This Hong Kong horror flick was directed (and written) by Dickson To, stars Gigi Lai, Anthony Wong, Shirley Cheung and Law Lan, and was produced by Wong Jing.
Journalist Gigi (Lai) goes back to her family home in Hong Kong’s Yuen Long District with her cop husband Fai (Wong), to help her mom (Lan) and sister (Cheung) deal with various problems, including hauntings and several attempted acts of sabotage perpetrated by lowlifes working for Mr Chin, a shady businessman.
Starting out promisingly with a dead dog being strung up outside the mom’s home and a guy getting transfixed by a television aerial, the movie unfortunately soon becomes a rather pedestrian, underachieving affair, lacking suspense or any sense of dread. The plot seems content to plod along with scenes of Gigi and Fai’s easy-going, unexceptional marital life, interspersed with the occasional glimpse of a creepy kid or similar underwhelming incident.
Gigi becomes increasingly concerned about what is happening at the family home and is given various snippets of advice and pearls of occult wisdom by one of her work colleagues, Uncle Ming, which includes his theory that the weird phone calls she’s been getting in the middle of the night are from ghosts that are ‘on the same frequency’ as Gigi.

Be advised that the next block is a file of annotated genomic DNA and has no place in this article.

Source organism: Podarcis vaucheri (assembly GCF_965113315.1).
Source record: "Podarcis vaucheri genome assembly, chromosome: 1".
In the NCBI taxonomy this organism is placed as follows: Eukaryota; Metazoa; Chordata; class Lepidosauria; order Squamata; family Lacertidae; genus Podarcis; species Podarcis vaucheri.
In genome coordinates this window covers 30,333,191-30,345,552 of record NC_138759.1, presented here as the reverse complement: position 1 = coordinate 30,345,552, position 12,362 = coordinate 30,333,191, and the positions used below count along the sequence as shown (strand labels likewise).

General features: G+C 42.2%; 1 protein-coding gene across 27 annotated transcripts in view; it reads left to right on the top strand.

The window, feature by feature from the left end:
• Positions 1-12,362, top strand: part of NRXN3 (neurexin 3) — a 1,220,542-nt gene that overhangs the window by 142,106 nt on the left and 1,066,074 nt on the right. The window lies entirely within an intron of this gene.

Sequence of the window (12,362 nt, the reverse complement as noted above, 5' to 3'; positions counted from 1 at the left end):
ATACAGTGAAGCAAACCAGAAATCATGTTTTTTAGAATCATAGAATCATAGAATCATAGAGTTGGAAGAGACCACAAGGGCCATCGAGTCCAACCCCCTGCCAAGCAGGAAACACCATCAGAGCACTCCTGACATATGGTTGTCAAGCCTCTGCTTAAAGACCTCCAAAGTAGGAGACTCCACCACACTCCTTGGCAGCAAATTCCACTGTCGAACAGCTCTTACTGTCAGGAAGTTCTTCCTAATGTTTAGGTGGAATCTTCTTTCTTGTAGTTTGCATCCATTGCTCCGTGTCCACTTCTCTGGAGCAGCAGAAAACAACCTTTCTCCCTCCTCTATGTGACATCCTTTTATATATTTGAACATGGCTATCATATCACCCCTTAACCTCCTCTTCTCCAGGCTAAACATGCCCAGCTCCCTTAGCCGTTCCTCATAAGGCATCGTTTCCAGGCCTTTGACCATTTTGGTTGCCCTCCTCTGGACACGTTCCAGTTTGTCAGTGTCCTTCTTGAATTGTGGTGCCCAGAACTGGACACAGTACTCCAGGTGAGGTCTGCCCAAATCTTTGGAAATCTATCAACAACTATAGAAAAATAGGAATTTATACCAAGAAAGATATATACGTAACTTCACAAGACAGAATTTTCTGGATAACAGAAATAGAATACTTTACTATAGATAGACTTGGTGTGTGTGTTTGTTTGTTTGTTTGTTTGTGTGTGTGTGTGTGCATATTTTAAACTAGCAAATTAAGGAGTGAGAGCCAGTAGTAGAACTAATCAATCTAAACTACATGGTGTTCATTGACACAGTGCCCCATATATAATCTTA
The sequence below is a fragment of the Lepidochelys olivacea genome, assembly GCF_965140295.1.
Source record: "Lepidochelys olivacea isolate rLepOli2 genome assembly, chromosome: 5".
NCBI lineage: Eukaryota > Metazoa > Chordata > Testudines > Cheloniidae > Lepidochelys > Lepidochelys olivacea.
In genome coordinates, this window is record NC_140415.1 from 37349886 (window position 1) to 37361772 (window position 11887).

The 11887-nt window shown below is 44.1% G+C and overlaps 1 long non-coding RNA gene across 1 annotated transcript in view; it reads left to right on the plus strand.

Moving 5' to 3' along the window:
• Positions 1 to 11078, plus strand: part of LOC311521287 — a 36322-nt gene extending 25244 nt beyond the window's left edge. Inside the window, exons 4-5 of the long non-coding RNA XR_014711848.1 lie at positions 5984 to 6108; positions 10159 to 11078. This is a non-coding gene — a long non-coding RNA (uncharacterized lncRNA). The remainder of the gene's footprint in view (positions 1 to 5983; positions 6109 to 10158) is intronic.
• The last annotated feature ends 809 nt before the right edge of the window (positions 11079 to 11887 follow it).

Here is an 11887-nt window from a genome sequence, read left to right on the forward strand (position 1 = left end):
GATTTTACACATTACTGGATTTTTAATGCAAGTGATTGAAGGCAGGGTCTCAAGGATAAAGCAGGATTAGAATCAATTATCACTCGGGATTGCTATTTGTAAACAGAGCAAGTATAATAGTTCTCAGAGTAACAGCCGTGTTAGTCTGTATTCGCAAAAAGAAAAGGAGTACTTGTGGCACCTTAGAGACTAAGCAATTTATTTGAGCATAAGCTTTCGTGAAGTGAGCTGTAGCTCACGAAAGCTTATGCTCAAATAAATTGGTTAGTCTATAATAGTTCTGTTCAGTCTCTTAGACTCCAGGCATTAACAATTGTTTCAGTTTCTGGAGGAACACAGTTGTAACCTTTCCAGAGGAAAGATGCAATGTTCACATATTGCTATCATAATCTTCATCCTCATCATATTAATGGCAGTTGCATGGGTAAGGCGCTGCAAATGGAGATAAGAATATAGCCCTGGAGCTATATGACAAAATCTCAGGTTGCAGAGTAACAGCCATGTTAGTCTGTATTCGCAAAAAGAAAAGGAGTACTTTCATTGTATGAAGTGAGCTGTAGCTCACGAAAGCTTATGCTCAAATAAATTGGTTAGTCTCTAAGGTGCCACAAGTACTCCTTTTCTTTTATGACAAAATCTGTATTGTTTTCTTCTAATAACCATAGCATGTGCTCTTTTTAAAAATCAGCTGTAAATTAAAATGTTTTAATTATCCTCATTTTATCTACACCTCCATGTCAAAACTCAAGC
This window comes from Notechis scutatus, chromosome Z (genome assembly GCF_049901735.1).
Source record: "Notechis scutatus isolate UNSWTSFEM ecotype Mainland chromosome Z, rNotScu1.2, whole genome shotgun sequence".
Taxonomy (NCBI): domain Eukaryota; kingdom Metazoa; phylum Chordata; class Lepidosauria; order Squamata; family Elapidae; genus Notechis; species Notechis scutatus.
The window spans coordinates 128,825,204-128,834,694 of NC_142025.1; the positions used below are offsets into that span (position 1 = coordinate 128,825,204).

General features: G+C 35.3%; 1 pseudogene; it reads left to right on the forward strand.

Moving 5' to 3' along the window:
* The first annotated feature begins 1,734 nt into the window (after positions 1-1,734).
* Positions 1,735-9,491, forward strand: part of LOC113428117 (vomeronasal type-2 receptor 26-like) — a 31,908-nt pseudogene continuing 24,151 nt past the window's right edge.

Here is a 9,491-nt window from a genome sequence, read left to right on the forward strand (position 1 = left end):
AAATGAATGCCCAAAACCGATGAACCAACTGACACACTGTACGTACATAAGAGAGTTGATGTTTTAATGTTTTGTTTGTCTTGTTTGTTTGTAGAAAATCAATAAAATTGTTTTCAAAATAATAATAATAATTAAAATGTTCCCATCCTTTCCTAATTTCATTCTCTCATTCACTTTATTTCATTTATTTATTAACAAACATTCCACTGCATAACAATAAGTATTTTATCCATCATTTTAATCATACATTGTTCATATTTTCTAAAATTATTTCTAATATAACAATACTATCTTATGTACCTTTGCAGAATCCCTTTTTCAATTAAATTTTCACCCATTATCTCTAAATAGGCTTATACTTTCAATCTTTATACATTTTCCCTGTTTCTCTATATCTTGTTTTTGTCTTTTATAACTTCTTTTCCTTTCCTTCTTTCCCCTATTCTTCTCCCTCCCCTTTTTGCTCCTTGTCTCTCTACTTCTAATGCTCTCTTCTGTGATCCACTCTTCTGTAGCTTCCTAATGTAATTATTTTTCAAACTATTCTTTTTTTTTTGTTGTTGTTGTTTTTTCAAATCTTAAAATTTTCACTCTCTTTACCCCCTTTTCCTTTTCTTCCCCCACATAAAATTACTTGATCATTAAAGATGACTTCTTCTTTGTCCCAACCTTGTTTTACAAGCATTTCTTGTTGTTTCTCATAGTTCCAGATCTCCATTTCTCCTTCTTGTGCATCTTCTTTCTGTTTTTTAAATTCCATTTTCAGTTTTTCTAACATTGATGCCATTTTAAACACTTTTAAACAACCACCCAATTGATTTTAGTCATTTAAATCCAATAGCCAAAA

Events become stranger when Fai’s soul is trapped in an endless Mahjong game and the ghostly young girl becomes more of an ongoing presence at the property. Gigi, with the help of Uncle Ming, eventually gets to the bottom of what is happening, after her mute mom’s soul is released from her body (thanks to the application of electricity!) so that she can explain everything. The mother’s soul reminds Gigi that she’d had an abortion several years earlier… and the spectral girl is actually her unborn daughter’s spirit, which is causing Fai and Gigi’s sister Fen to become possessed by other ghosts.
Gigi allows the ghostly girl to stick her hand right through her body, but this doesn’t happen in reality, and Gigi’s willingness to sacrifice herself placates her aborted daughter’s angry spirit. Now Gigi teams-up with her wraith daughter in an attempt to extricate Fai’s soul from the ongoing ghostly Mahjong game…
HAUNTED MANSION does improve towards the end, but it suffers overall from poor plotting choices, including sidelining Anthony Wong’s interesting, slightly loutish & clumsy character for a large chunk of the second half of the movie, and never explaining the reason why Mr Chin, the businessman villain, is so desperate to get hold of the property that he’s willing to kill for it. There’s a jarring shift in tone, too, when the film momentarily veers into Cat III territory, as Mr Chin’s wife gets stripped and assaulted in their office by an unseen entity. Chin is then attacked and strangled by the possessed wife, leaving his whole subplot hanging.
A decent moment involves the blue-lit, long-nailed ghost girl jumping onto the back of one of Mr Chin’s minions when he attempts to burn down the house, plus there are a couple of scenes featuring cut-out figurines from the mansion’s elaborate shrine that seem to move around of their own volition, though this cool concept is soon forgotten, which is a shame, as they added a novel visual aspect to the story.